Band of Conflict: What Role Do Demographics, Climate Change, and Natural Resources Play in the Sahel?›
Stretching across northern Africa, the Sahel is a semi-arid region of more than a million square miles covering parts of nine countries. This band of territory is home to one of the world’s most punishing climates; vast expanses of uncharted and unmonitored desert; busy migration corridors that host human, drug, and arms trafficking; governments that are often ineffective and corrupt; and some of the most crushing poverty in the world. It is not surprising then that the area has experienced a long history of unrest, marked by frequent military clashes, overthrown governments, and insurgency.
In “On Demographic and Democratic Transitions,” published in the February edition of Population and Development Review, author Tim Dyson postulates that the so-called “demographic transition” – a two-step process in which diminishing mortality rates are followed by decreases in total fertility – is an important predictor of a society’s transition from autocracy to democracy. Specifically, Dyson suggests that the population surge resulting from a decline in mortality may tend to destabilize pre-democratic regimes, while a subsequent drop in fertility rates may empower women and raise the median age of a population, thus paving the way for democracy to emerge. Dyson demonstrates a statistically significant correlation between population aging and inclination toward democracy, echoing the work of New Security Beat contributor, Richard Cincotta.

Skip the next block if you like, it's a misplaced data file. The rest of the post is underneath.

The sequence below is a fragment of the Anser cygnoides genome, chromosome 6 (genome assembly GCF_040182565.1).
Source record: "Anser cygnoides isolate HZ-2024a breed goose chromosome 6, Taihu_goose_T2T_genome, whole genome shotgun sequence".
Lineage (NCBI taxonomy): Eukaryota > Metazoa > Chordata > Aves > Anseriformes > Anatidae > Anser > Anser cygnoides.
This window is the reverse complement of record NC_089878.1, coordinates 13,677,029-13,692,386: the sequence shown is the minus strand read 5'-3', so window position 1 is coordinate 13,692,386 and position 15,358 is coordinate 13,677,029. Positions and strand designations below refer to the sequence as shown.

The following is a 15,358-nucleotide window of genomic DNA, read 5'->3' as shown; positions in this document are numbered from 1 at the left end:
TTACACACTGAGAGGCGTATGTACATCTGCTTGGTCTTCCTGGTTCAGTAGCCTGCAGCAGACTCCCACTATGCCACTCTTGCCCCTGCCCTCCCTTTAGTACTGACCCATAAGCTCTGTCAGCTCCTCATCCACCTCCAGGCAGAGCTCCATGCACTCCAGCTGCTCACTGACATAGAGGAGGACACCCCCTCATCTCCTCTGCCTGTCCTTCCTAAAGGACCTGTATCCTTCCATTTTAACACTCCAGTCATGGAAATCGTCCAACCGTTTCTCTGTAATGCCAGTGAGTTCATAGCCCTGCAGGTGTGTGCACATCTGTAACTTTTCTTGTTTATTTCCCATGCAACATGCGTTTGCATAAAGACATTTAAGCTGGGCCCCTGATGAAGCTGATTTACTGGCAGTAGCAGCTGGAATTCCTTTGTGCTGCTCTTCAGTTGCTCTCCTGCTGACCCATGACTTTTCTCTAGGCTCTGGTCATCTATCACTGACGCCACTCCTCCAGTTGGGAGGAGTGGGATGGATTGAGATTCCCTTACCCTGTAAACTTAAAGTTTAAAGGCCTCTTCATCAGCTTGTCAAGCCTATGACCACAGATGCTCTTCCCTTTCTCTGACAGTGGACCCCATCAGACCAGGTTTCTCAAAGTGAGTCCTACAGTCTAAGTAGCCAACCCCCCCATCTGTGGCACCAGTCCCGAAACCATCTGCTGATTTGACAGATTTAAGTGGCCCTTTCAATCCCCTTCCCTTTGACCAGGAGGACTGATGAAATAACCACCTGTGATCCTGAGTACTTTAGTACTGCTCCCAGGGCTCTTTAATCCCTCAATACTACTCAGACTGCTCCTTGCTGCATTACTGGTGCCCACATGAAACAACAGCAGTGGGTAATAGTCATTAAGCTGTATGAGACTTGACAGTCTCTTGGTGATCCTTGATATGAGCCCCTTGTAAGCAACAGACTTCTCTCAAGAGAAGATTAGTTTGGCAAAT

“The world my father told me about 50 years ago was a divided world,” says Hans Rosling, famed Swedish statistician and development expert, in a new video. Standing in the middle of one of his trademark graphs of development indicators, his body neatly splitting the data, he gestures: “In many people’s minds, the world still looks like this: developing and developed.”
“But it’s a myth,” he continues, “because the world has improved immensely in the last 50 years.”
›February 13, 2013 // By Graham Norwood
“We chose the Philippines because we really wanted to do a story that looked at population growth,” reporter Sam Eaton says of his two-part contribution to the Food for Nine Billion project, which aired last year on PBS’ NewsHour and American Public Media’s Marketplace. Eaton recently visited the Wilson Center to discuss his experiences in the Philippines, describing the heavy toll overcrowding and poor resource management is taking on the country’s ecosystems and highlighting how access to family planning may hold the key to a better future.
Specifically attributing a particular weather event to climate change has been difficult – as one famous analogy goes, it’s like determining which of Mark McGwire’s home runs were because of steroids and which weren’t. But climate attribution science is slowly becoming more accurate and accepted. In “Explaining Extreme Events of 2011 From a Climate Perspective,” a new study appearing in July’s Bulletin of the American Meteorological Society, editors Thomas C. Peterson, Peter A. Stott, and Stephanie Herring provide a review of six extreme weather events from last year and offer “some illustrations of a range of possible methodological approaches” to the process of attribution. Among their conclusions, the editors note that, due to climate change, the extreme heat and drought that suffocated Texas in 2011 was 20 times more likely to occur than 40 years earlier. However, the devastating floods that swept across Thailand last year are blamed on a number of other non-climatic factors.
›August 15, 2012 // By Graham Norwood